History can be horrifying

Case in point: that time when human fat was a valuable commodity.

Whether procured from plant, animal, or human sources, in one form or another fat has been an important element in the European pharmacopoeia since ancient times. For reasons that are not quite clear, a medicinal interest in human fat was especially pronounced in the 16th and 17th centuries. In 1543, the physician Andreas Vesalius instructed anatomists who boiled bones for the study of skeletons to carefully collect the layer of fat “for the benefit of the masses, who ascribe to it a considerable efficacy in obliterating scars and fostering the growth of nerves and tendons.” Vesalius knew what he was talking about. At the time, human fat was widely considered—and not just by “the masses”—to be efficacious in healing wounds, and was typically harvested from the recently deceased. In October 1601, after a particularly bloody battle during the Siege of Ostend, Dutch surgeons descended upon the battlefield to return with “bags full of human fat,” presumably to treat their own soldiers’ wounds.

Yikes. Let’s go kill some people, and then smear their bloody greasy bits on any injuries we might receive. I’d normally think that shooting medics was an evil act, but what do you do when you watch their doctors descend on your friendly fallen to rip out their guts?

Once you got home, you’d find there was an active trade in the bodies of executed criminals, and any other dead people they could get their hands on, to sell in the local drugstore.

The wise druggist kept large supplies of human fat (Axungia hominis) on hand alongside numerous other solids and liquids derived from human corpses, a class of materia medica known as “mummy.” If fortune smiled on the fat trade when the rate of executions increased, it would have been positively beaming during the Terror days of the French Revolution. According to some reports, certain Parisian butchers started offering their customers an exciting new item: graisse de guillotiné, supposedly procured from the corpses of the freshly executed.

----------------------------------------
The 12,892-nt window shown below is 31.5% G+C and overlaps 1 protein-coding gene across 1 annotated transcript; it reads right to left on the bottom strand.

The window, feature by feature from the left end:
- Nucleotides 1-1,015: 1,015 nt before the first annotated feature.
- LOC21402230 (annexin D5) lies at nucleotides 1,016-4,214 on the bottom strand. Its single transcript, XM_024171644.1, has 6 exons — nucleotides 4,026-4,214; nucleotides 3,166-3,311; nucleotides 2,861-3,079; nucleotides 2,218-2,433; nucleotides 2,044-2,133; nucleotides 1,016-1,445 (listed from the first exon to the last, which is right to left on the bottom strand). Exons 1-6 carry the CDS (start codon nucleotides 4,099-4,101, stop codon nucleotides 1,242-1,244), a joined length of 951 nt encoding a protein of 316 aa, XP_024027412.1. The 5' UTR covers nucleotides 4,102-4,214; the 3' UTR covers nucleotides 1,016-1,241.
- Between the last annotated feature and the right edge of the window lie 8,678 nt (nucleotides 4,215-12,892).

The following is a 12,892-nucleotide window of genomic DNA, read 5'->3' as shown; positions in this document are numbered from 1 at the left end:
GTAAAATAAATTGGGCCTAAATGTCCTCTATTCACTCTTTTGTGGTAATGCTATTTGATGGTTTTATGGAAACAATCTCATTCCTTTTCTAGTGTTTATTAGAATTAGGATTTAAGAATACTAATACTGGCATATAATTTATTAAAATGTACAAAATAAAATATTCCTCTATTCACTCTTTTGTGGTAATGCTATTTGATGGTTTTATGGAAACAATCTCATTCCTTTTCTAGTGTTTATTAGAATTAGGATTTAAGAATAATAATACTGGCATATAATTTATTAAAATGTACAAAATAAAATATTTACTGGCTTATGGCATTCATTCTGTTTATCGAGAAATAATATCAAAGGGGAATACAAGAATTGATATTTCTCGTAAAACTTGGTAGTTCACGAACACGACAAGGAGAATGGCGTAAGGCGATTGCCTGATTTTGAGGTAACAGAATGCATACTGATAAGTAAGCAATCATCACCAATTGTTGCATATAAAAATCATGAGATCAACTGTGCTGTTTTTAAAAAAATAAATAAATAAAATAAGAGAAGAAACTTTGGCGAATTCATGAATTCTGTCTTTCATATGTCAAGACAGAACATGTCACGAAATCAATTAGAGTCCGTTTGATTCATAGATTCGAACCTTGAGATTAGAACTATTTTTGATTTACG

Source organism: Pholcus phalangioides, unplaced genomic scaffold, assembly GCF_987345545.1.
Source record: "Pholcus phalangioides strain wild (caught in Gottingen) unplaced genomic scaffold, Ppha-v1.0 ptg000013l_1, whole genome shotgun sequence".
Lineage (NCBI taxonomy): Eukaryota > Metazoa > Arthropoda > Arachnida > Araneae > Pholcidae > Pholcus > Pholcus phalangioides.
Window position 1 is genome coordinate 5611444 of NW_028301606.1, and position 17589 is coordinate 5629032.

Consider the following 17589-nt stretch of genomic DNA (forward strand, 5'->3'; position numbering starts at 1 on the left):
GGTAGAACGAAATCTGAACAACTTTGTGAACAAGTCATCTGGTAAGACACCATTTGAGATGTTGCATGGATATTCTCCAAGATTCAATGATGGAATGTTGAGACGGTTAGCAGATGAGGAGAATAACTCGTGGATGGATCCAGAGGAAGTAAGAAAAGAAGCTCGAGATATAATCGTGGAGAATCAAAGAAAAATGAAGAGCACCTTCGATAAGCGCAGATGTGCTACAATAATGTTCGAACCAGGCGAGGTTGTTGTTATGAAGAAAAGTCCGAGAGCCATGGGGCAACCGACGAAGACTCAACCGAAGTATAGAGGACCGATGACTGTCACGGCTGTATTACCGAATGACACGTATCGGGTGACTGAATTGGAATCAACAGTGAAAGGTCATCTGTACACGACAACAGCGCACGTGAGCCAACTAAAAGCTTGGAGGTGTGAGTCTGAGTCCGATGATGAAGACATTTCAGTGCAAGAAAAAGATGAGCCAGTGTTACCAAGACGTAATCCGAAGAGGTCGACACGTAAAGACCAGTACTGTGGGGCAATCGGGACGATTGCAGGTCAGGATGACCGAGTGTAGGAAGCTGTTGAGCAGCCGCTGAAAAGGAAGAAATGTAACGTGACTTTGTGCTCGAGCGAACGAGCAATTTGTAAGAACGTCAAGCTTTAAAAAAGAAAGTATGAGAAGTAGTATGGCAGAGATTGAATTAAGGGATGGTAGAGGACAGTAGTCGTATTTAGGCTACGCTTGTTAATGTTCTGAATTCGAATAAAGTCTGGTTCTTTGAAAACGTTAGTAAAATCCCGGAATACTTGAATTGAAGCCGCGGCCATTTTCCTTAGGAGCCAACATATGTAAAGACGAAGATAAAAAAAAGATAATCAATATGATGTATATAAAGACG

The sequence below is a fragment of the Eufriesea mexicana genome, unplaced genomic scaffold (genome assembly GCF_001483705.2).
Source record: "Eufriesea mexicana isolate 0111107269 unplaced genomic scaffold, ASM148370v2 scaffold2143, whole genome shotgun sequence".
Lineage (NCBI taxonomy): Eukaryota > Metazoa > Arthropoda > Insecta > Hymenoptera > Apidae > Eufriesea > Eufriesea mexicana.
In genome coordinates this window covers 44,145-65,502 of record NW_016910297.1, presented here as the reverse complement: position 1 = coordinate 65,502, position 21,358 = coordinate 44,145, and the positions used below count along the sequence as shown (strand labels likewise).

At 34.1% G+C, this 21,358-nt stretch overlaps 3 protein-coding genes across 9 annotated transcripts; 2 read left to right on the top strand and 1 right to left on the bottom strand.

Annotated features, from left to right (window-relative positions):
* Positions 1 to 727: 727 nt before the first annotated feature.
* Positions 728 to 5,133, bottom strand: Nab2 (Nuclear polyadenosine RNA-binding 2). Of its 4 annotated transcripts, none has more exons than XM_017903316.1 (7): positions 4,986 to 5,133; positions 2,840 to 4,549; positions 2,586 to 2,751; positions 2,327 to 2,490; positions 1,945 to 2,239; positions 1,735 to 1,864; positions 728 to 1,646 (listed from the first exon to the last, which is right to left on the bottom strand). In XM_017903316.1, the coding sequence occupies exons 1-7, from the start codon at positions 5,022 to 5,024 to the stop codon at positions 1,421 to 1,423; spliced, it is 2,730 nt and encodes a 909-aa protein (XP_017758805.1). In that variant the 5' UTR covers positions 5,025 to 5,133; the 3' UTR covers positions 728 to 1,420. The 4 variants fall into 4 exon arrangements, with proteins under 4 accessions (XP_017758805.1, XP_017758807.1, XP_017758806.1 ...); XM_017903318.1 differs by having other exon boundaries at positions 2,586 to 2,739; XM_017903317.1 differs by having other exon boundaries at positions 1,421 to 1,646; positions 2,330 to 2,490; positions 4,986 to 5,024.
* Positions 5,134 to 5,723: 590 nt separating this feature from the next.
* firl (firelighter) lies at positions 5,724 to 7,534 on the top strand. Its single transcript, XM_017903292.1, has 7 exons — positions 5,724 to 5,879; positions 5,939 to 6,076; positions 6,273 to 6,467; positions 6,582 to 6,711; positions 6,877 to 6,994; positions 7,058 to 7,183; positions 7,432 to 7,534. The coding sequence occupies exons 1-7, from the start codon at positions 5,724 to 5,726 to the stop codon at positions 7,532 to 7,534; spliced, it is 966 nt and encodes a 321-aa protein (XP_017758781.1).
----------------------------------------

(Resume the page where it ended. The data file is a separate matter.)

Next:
I wonder if Walgreens has any in stock? In a capitalist economy, creating a demand for graisse de guillotiné might actually make billionaires worth something to humanity.


  1. Akira MacKenzie says

    Somewhere, a hallucination created by a disaffected Edward Norton comes up with a fantastic business idea.

  2. sirrod says

    The way things are going, I personally think there will be more money to be made in the manufacture of guillotines.

  3. christoph says

    When Egyptology was in fashion in England in the 19th century, people would ingest the dust from mummies in the belief that it would extend lifespan and cure ills.

  4. slithey tove (twas brillig (stevem)) says

    this reminds me of a Monty Python skit. You know it.

  5. slithey tove (twas brillig (stevem)) says

    re 6:
    something about how he made his soap
    I didn’t say that, 1st RULE, you know

  6. tenine says

    De Soto’s men did this with bodies of Native Americans after the battle of Mabilia. I didn’t know it was standard 16th century battlefield medicine in Europe, pretty bizarre and barbarous. Western Civilization is pretty weird.

  7. Artor says

    Meh. They’re not using it anymore. As long as the fatmongers are only collecting their product from the already dead, it doesn’t seem like a heinous crime to me.

  8. bortedwards says

    We harvest blood from the living…
    Hopefully one day we will have cheap and readily accessible synthetic plasma so that future generations look back at us and similarly shake their heads.

  9. wzrd1 says

    I am reminded of cadaverous transplants of corneas, skin, major arteries, even heart valves at one point and a number of other still current procedures, including organ transplants.
    But this, it is, decidedly, mentally ill land odd.
    Soylent Green, anybody?

    This departed the highway through the uncanny valley straight into Bizarro world.

  10. EvoMonkey says

    It still is a valuable commodity. I collect fat from pathology specimens with patient consent and IRB oversight of course. It is used in cancer research in tissue culture. Many researchers are also interested in the role of fat in cancer, metastasis, etc.